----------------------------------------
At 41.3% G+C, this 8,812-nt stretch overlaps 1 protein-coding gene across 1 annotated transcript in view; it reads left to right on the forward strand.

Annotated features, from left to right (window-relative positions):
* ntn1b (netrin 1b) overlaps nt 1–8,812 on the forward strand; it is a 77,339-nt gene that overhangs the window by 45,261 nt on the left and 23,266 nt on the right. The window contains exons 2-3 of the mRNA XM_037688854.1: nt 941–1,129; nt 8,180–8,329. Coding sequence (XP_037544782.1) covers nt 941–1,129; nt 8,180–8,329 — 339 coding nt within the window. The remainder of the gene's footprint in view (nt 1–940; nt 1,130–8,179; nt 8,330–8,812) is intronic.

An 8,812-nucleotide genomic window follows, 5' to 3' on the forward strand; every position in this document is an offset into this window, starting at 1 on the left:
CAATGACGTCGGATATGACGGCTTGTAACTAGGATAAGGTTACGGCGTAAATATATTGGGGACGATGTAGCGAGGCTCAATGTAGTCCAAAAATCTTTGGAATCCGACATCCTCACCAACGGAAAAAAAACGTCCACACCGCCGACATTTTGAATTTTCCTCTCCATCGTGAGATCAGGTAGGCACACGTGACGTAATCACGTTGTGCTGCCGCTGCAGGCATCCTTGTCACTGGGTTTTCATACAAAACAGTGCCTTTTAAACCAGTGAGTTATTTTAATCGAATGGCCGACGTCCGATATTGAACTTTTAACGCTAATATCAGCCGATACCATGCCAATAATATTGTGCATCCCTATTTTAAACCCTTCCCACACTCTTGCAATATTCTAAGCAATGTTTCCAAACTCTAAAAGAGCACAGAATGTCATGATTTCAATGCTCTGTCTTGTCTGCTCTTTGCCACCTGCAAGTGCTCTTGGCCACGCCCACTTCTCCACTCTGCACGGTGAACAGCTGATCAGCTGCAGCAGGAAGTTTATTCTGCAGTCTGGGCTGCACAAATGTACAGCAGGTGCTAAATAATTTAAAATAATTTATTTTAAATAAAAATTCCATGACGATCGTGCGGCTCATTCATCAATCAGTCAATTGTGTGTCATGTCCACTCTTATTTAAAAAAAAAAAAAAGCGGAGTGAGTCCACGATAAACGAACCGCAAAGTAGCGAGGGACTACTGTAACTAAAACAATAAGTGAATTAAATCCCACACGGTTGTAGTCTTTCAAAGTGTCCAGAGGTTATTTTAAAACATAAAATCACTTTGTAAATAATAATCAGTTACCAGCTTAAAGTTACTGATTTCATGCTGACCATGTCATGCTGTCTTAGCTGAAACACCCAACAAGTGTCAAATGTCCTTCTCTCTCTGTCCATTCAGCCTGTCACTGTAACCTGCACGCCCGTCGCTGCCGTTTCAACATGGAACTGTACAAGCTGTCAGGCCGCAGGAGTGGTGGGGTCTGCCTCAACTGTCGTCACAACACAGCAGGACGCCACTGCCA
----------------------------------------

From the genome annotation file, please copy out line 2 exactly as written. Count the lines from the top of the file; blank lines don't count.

Annotated features, from left to right (window-relative positions):